February 11th is designated as International Day of Women and Girls in Science https://www.un.org/en/observances/women-and-girls-in-science-day/ to promote women and girls in science, promoting full and equal access to and participation in science for women and girls.
On a global scale less than 30% of the world’s researchers are women. The Global Agenda for Sustainable Development https://sustainabledevelopment.un.org be it working to improve health or combat climate change requires that every nation realise all potential. To achieve this, the world needs more women working in all scientific fields contributing talent, creativity and different perspectives.
At SHRI we wanted to make a contribution to the International Day and give recognition to some of the women engaged in science on St Helena and making important contributions to our knowledge, understanding and management of our environment and well-being.
Dr Tara Murphy is a clinical psychologist currently working with the Health Directorate on Saint Helena.
Tara has co-written books for people with tic disorders and co-authored more than 40 peer reviewed papers. She has been involved in making documentaries on neurodevelopmental conditions (tic disorders, autism and epilepsy) which are available on YouTube. Most recently, with colleagues, Tara has written a booked called “The Incredible Teenage Brain: Everything You Need to Know to Unlock Your Teen’s Potential” to help parents, professionals and young people understand how to get the best from their teenage brain.
Tara is curious to understand what makes the young people of Saint Helena resilient. She has designed a study which will use questionnaires and interviews to work what the needs of young people are, how they cope and what services to support them should look like. The study is planned to be carried out in 2020 and will form part of a PhD study with University of Nottingham, in the UK.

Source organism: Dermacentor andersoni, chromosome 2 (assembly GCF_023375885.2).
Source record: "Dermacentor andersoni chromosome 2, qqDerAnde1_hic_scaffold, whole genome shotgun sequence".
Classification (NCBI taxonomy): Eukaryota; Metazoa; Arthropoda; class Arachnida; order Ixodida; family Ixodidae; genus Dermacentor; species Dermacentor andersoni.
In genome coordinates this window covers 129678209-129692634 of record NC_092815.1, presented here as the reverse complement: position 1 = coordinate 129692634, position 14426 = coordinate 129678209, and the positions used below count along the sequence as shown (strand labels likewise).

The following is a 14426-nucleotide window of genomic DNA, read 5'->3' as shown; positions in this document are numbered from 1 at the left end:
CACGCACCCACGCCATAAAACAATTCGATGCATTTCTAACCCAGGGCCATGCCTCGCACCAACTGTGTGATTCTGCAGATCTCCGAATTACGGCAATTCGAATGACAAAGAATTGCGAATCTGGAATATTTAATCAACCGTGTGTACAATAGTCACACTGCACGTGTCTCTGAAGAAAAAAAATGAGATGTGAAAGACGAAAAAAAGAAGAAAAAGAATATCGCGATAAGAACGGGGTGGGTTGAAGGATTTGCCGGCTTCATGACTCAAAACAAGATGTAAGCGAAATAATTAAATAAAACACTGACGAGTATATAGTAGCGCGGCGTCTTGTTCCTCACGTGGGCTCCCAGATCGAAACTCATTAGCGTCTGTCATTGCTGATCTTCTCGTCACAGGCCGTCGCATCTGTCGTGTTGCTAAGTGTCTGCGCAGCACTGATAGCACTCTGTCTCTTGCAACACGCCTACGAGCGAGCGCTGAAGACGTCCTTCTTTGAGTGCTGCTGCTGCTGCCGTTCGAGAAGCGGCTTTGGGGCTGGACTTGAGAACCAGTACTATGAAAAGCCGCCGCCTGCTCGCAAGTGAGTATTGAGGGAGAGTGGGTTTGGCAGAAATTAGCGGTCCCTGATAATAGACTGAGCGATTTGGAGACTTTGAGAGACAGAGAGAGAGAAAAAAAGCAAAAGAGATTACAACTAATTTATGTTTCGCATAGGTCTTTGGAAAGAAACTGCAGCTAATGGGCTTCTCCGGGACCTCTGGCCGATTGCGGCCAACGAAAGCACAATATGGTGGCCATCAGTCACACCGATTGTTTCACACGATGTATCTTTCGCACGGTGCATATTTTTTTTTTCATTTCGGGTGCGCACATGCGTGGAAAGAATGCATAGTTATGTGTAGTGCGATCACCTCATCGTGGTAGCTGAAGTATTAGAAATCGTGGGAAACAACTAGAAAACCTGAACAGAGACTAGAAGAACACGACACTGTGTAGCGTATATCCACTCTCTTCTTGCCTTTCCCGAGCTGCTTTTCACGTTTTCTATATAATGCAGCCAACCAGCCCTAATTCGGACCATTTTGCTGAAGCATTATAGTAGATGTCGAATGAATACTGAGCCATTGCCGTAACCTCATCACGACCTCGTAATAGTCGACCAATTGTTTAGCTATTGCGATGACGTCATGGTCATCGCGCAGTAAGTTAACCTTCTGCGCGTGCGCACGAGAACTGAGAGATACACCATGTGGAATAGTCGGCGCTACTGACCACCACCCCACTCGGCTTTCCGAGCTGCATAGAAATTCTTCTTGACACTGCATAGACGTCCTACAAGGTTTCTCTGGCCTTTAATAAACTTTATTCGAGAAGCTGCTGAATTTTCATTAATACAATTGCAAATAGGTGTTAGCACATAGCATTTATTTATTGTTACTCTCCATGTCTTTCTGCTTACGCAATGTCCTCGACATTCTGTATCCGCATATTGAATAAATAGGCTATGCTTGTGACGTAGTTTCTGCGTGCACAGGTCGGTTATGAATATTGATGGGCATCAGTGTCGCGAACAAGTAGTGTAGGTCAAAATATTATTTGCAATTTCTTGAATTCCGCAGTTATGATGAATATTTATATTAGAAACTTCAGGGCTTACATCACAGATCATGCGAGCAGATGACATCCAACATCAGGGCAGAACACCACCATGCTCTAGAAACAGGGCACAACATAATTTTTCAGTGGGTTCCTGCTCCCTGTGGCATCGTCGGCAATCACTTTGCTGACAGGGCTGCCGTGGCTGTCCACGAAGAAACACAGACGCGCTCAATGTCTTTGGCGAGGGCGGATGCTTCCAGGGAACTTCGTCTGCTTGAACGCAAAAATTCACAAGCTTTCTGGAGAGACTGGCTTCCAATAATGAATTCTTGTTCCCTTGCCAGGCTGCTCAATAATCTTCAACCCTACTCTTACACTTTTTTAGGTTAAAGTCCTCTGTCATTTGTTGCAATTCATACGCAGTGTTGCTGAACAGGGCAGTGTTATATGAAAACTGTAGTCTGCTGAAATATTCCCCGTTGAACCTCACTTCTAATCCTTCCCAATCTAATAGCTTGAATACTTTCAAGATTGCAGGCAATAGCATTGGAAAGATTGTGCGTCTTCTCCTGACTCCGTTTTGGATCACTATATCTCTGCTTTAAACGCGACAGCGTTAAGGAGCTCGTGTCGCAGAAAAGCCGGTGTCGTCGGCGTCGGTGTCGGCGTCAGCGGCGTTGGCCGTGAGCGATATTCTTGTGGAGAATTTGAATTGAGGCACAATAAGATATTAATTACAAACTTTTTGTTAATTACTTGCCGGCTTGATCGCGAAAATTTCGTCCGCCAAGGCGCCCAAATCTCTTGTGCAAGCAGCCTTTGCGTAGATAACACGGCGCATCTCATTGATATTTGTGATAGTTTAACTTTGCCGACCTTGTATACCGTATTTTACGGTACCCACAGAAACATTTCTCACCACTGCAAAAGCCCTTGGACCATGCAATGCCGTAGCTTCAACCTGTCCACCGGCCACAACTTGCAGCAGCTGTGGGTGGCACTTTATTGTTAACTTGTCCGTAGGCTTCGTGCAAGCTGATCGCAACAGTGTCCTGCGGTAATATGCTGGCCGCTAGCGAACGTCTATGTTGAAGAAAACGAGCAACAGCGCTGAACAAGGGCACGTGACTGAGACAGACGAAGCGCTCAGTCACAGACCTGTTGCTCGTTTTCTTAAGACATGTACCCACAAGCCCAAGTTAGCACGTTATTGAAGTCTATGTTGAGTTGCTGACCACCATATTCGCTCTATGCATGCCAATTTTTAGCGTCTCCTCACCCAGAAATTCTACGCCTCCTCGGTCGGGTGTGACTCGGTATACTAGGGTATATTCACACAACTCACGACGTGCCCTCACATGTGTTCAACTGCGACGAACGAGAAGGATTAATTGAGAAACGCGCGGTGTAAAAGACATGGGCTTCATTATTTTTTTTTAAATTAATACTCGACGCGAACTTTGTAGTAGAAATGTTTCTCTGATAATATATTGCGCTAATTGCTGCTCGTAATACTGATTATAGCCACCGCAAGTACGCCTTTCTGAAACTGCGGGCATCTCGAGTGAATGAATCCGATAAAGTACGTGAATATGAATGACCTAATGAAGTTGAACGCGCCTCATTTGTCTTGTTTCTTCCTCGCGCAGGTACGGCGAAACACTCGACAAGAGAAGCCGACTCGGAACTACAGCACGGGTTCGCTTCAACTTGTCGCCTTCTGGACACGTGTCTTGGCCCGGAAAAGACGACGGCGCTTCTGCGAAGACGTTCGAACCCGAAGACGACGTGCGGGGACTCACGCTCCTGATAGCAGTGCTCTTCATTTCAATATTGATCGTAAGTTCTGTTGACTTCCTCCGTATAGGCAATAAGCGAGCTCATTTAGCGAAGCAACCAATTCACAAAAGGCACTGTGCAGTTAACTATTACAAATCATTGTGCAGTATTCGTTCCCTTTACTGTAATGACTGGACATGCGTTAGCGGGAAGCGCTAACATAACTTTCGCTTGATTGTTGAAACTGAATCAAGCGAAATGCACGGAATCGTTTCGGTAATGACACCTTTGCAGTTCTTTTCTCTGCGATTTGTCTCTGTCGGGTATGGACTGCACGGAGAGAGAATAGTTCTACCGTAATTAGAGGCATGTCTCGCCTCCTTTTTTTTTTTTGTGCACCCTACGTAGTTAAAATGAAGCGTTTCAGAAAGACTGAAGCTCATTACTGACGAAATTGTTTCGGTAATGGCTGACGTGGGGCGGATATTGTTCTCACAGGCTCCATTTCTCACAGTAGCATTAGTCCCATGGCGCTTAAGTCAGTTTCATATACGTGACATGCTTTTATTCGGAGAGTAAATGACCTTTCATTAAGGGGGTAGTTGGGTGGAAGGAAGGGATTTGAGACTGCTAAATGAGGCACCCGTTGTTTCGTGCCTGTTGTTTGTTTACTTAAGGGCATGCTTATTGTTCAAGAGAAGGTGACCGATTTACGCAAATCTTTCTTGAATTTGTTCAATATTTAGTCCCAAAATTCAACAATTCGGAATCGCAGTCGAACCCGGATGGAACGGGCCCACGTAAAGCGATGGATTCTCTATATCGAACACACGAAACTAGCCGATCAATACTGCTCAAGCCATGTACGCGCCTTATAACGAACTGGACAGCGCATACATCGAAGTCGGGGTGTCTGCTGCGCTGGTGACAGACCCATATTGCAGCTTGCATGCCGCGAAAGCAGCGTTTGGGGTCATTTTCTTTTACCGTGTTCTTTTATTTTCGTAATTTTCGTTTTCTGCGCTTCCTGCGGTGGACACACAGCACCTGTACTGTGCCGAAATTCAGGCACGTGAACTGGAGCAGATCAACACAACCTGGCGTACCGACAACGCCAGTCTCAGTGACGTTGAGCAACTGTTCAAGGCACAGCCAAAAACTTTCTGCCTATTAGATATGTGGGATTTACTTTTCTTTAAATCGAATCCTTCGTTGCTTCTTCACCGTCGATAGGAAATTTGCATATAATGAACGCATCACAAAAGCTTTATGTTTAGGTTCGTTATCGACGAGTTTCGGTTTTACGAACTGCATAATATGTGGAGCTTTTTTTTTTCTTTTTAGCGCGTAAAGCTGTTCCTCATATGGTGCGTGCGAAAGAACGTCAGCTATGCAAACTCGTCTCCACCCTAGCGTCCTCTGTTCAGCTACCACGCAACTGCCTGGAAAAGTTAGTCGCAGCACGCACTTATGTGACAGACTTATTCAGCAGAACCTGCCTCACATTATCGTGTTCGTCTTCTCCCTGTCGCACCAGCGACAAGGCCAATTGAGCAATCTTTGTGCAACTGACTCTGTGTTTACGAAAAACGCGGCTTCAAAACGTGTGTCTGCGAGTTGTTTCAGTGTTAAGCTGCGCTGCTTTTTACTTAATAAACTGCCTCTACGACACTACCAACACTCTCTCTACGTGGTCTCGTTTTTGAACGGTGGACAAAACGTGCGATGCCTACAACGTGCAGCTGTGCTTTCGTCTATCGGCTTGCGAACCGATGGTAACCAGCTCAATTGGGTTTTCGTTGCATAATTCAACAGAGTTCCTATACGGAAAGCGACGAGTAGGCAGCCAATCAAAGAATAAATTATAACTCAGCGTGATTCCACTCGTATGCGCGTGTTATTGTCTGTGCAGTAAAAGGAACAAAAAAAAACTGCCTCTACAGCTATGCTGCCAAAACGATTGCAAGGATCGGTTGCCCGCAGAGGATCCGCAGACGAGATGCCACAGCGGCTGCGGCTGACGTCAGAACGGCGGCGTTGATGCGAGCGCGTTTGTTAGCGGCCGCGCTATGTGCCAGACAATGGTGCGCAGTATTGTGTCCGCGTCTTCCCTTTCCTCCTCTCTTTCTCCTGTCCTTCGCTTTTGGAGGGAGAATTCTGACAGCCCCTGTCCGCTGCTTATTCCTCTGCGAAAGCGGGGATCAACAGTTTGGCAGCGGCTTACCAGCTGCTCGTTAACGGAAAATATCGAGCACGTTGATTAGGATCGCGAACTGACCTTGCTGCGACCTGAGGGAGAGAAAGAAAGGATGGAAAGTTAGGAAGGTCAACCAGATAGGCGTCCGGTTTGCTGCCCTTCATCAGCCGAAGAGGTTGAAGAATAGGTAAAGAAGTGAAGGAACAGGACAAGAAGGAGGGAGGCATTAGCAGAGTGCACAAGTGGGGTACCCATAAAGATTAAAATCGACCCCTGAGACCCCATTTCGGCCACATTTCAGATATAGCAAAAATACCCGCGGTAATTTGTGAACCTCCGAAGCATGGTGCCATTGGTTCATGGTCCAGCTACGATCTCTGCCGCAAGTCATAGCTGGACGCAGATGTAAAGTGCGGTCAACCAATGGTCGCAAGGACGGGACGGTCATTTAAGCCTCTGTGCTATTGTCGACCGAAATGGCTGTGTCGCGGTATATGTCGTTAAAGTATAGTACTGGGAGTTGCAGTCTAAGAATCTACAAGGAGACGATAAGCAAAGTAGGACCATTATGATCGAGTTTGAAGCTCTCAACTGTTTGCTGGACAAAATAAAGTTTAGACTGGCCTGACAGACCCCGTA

Vanessa Thomas-Williams, the St Helena Government Nursery Officer is a custodian of the genetic diversity of St Helena’s endemic plants.
Vanessa employs scientific techniques routinely across each stage of the conservation process from collecting seed, storing seed, propagation to planting back out in the wild. She is currently working with Dr Alan Grey of the Centre for Ecology (CEH) and Hydrology and Professor Quentin Cronk of the University of British Columbia (UBC) to investigate the genetics of St Helena’s rare endemics. The team use morphometric and genetic (DNA) techniques to study differences between sub-populations of different species. They have identified a potentially new sub-species or variety of old father live-forever (Pelargonium cotyledonis), identified differences between different populations of peak grass (Carex dianae) that could represent varieties and confirmed that despite very different growth form shown in different sub-populations of the St Helena plantain (Plantago robusta) there isn’t significant variation at the DNA level. These are all important findings which Vanessa applies to ensure conservation action is actively conserving the genetic variation existent in the species.
Sheena Isaac is the Outreach and Education Officer at the St Helena National Trust inspiring future generations of Saint scientists.
Sheena ensures that the scientific knowledge gained within the Trust’s Terrestrial and Marine Conservation Teams is shared in engaging and inspiring ways. Working closely with all the Island’s schools, Sheena encourages pupils to discover and get involved in science to develop their understanding and appreciation of our environment.
Natasha Stevens, in the right of the picture is an entomologist (bug specialist). She works as part of an all women invertebrate team at the St Helena National Trust.
With over 420 endemic terrestrial invertebrate species she is always discovering something new. Recently having undertaken an exposure trip to the UK, visiting a number of invertebrate experts, she is helping to increase the knowledge and understanding of invertebrates needs on St Helena and how we can help look after them.